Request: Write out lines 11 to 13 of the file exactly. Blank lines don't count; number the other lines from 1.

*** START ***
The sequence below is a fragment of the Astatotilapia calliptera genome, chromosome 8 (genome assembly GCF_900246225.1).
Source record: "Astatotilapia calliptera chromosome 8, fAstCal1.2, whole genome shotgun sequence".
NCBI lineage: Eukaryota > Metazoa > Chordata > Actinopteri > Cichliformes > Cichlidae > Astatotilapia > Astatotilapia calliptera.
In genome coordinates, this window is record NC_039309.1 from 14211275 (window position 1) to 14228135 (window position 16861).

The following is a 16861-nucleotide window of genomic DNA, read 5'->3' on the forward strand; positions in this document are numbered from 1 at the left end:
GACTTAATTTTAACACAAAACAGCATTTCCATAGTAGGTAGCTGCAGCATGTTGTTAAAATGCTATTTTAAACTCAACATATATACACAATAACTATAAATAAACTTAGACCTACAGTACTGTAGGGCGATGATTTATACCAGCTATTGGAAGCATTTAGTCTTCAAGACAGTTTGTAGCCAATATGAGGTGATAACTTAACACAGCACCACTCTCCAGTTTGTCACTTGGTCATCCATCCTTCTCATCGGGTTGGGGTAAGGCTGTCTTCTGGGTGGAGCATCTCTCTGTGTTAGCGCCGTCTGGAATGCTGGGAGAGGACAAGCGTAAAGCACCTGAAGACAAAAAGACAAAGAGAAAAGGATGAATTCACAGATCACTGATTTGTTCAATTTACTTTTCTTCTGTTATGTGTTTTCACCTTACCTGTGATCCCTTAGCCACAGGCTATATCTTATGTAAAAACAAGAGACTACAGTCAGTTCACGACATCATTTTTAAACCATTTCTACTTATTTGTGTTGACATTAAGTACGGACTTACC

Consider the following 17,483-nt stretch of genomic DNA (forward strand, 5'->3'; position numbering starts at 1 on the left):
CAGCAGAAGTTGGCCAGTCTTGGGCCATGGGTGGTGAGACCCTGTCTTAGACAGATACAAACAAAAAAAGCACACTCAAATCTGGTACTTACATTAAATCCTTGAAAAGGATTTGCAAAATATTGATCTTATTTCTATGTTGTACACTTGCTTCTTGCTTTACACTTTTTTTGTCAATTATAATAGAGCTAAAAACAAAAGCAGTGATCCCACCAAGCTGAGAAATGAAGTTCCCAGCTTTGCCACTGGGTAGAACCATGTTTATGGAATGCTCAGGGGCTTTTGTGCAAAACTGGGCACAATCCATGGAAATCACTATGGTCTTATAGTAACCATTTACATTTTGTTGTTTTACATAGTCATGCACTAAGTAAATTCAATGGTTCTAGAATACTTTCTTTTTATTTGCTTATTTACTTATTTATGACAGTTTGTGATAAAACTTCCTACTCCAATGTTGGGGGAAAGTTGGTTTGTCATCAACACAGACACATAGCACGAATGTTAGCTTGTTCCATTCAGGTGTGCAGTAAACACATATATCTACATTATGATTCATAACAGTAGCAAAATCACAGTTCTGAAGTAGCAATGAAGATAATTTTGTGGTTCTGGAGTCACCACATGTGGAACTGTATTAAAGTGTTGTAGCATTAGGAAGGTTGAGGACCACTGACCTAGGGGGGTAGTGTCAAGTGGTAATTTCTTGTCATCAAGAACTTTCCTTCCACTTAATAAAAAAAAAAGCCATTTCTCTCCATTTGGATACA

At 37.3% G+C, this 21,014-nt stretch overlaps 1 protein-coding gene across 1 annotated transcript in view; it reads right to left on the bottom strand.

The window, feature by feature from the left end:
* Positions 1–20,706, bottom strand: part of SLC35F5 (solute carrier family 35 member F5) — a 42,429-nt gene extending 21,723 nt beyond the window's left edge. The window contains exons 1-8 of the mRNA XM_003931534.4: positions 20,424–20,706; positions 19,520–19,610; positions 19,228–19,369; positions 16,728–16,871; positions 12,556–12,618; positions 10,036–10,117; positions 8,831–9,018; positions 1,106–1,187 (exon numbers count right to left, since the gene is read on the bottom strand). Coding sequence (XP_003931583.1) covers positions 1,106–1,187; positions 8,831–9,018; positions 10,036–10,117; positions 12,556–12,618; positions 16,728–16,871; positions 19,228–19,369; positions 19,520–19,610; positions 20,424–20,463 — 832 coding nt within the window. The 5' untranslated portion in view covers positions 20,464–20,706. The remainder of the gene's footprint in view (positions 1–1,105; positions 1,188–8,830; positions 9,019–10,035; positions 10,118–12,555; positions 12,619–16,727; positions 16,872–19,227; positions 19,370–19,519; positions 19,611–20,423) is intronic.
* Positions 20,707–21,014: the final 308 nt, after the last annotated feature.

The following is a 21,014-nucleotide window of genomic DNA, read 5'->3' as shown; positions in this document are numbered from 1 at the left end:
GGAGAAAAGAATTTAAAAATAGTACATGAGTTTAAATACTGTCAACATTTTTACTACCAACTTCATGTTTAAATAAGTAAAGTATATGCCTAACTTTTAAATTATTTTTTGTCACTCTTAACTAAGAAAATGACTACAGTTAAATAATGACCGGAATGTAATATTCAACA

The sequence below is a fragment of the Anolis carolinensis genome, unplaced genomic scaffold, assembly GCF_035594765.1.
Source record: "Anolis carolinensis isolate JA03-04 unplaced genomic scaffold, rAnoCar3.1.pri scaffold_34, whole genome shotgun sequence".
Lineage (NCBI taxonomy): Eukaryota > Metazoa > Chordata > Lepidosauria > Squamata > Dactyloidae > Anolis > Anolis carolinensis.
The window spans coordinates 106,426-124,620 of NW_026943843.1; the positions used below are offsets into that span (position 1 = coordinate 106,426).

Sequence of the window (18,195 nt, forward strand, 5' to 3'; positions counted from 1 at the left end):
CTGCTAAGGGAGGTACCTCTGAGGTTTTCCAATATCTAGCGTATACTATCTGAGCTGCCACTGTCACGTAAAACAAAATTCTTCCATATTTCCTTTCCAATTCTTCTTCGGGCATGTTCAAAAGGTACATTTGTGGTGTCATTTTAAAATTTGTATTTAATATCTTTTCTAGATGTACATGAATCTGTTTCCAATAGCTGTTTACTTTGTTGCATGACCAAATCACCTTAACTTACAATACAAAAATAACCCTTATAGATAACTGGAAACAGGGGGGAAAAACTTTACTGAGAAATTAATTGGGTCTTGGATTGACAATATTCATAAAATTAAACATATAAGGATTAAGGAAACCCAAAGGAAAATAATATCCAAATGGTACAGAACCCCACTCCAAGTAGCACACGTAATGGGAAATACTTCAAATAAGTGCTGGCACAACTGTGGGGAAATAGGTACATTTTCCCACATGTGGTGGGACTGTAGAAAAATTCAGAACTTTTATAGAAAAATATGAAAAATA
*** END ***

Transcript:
* Positions 1–20,706, bottom strand: part of SLC35F5 (solute carrier family 35 member F5) — a 42,429-nt gene extending 21,723 nt beyond the window's left edge. The window contains exons 1-8 of the mRNA XM_003931534.4: positions 20,424–20,706; positions 19,520–19,610; positions 19,228–19,369; positions 16,728–16,871; positions 12,556–12,618; positions 10,036–10,117; positions 8,831–9,018; positions 1,106–1,187 (exon numbers count right to left, since the gene is read on the bottom strand). Coding sequence (XP_003931583.1) covers positions 1,106–1,187; positions 8,831–9,018; positions 10,036–10,117; positions 12,556–12,618; positions 16,728–16,871; positions 19,228–19,369; positions 19,520–19,610; positions 20,424–20,463 — 832 coding nt within the window. The 5' untranslated portion in view covers positions 20,464–20,706. The remainder of the gene's footprint in view (positions 1–1,105; positions 1,188–8,830; positions 9,019–10,035; positions 10,118–12,555; positions 12,619–16,727; positions 16,872–19,227; positions 19,370–19,519; positions 19,611–20,423) is intronic.
* Positions 20,707–21,014: the final 308 nt, after the last annotated feature.

The following is a 21,014-nucleotide window of genomic DNA, read 5'->3' as shown; positions in this document are numbered from 1 at the left end: